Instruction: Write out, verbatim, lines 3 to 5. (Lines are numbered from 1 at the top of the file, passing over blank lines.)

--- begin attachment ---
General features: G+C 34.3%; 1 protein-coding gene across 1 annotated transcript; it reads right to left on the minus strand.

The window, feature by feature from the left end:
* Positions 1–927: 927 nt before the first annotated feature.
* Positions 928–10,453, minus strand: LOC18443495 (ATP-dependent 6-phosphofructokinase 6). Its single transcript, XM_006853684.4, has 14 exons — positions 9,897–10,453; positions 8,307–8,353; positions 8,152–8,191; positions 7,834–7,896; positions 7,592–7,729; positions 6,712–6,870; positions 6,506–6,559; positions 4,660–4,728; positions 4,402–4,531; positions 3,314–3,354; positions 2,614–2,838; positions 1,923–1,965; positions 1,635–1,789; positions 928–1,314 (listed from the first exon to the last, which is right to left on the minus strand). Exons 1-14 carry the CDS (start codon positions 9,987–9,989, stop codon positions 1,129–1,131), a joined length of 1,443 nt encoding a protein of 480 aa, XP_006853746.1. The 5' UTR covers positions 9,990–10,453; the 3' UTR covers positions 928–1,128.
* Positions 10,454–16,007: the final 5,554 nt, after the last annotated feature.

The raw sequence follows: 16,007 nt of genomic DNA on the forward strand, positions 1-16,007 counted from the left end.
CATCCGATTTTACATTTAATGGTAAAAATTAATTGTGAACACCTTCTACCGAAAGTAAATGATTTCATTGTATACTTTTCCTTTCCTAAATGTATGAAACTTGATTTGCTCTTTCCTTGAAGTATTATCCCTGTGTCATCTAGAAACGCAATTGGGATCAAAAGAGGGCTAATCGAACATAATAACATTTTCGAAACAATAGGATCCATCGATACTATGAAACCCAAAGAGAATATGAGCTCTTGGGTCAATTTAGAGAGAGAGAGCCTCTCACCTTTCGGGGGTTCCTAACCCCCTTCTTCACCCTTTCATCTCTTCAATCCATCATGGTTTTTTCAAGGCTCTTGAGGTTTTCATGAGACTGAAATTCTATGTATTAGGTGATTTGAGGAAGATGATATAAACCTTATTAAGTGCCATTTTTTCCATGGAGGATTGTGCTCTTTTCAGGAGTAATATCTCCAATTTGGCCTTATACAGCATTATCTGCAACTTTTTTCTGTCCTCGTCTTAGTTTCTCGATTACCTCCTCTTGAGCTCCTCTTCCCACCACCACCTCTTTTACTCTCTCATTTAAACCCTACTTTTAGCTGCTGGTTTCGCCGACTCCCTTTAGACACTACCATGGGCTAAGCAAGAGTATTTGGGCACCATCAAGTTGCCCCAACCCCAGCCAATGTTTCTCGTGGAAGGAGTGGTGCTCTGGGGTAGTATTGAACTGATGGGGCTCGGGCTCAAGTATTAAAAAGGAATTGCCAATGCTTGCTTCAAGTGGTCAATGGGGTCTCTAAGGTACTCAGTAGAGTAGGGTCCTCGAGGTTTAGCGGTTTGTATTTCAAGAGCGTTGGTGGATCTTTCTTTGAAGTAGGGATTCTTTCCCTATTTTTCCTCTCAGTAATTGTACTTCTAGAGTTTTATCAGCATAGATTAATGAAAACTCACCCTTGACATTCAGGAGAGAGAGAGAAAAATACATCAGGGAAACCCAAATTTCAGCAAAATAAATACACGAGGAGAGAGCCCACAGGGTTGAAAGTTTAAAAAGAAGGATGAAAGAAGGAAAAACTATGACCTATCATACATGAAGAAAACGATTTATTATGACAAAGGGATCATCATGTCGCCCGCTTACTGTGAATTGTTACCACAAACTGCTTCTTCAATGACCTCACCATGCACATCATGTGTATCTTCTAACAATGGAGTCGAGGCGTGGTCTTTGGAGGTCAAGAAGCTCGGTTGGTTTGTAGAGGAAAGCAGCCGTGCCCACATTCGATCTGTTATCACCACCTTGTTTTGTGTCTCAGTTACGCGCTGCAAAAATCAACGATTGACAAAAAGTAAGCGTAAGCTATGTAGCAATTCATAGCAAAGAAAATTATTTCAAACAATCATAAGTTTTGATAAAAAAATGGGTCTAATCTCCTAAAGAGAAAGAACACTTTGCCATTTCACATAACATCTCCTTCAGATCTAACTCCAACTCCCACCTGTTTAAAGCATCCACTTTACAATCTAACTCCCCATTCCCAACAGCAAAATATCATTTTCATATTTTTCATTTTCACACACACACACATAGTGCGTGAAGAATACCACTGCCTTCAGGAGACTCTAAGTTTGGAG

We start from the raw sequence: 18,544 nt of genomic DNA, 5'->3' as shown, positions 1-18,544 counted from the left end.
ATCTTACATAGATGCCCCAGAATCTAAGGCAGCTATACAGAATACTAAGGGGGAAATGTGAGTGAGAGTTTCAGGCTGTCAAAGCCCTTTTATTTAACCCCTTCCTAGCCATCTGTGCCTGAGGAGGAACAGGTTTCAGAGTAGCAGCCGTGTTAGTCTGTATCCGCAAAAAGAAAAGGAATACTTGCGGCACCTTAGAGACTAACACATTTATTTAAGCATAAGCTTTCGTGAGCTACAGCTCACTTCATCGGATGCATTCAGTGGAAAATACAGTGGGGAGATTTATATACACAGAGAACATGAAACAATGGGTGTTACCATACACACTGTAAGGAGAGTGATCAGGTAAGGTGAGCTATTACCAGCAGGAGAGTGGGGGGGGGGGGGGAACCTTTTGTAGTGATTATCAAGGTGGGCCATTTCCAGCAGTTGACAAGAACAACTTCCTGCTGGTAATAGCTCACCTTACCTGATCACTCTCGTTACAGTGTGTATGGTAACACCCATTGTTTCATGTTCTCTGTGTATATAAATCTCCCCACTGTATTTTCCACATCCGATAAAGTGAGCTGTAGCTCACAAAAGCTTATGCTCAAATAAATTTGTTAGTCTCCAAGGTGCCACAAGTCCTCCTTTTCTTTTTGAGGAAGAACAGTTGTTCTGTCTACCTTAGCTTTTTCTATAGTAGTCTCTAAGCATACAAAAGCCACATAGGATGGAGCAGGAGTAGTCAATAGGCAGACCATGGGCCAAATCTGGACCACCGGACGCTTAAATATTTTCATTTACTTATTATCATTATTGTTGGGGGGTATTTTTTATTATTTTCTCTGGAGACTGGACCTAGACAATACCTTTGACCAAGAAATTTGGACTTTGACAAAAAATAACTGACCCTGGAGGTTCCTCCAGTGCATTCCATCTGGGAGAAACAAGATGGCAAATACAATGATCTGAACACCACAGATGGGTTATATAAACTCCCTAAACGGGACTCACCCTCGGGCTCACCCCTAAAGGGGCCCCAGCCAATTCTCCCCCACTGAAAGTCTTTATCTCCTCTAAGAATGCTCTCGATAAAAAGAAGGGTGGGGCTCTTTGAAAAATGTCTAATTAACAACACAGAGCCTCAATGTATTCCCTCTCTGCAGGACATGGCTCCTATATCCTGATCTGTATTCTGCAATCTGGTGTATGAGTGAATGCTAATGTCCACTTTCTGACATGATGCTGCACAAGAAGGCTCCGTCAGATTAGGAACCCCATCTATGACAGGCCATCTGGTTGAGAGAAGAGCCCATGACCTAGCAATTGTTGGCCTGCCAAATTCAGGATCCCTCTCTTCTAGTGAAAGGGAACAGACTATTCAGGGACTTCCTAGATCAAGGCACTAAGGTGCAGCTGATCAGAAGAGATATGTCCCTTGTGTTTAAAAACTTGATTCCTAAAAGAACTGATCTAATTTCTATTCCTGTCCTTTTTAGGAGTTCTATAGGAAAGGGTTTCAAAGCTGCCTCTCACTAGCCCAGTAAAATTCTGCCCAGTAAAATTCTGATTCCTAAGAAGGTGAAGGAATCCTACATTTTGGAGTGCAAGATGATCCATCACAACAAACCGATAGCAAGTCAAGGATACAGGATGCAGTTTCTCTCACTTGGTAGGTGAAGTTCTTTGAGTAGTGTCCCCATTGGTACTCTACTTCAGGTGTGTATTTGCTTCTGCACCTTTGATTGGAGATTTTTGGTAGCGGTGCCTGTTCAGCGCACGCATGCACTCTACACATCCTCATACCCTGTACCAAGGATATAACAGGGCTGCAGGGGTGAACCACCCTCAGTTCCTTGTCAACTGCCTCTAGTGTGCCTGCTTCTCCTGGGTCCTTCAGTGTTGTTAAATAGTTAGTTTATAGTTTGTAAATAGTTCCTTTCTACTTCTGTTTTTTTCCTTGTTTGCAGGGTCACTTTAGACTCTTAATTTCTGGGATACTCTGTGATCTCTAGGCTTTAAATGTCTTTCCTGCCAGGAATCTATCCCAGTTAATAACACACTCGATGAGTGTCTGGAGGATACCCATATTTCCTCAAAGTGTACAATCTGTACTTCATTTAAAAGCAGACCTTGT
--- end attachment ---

* Positions 1–927: 927 nt before the first annotated feature.
* Positions 928–10,453, minus strand: LOC18443495 (ATP-dependent 6-phosphofructokinase 6). Its single transcript, XM_006853684.4, has 14 exons — positions 9,897–10,453; positions 8,307–8,353; positions 8,152–8,191; positions 7,834–7,896; positions 7,592–7,729; positions 6,712–6,870; positions 6,506–6,559; positions 4,660–4,728; positions 4,402–4,531; positions 3,314–3,354; positions 2,614–2,838; positions 1,923–1,965; positions 1,635–1,789; positions 928–1,314 (listed from the first exon to the last, which is right to left on the minus strand). Exons 1-14 carry the CDS (start codon positions 9,987–9,989, stop codon positions 1,129–1,131), a joined length of 1,443 nt encoding a protein of 480 aa, XP_006853746.1. The 5' UTR covers positions 9,990–10,453; the 3' UTR covers positions 928–1,128.
* Positions 10,454–16,007: the final 5,554 nt, after the last annotated feature.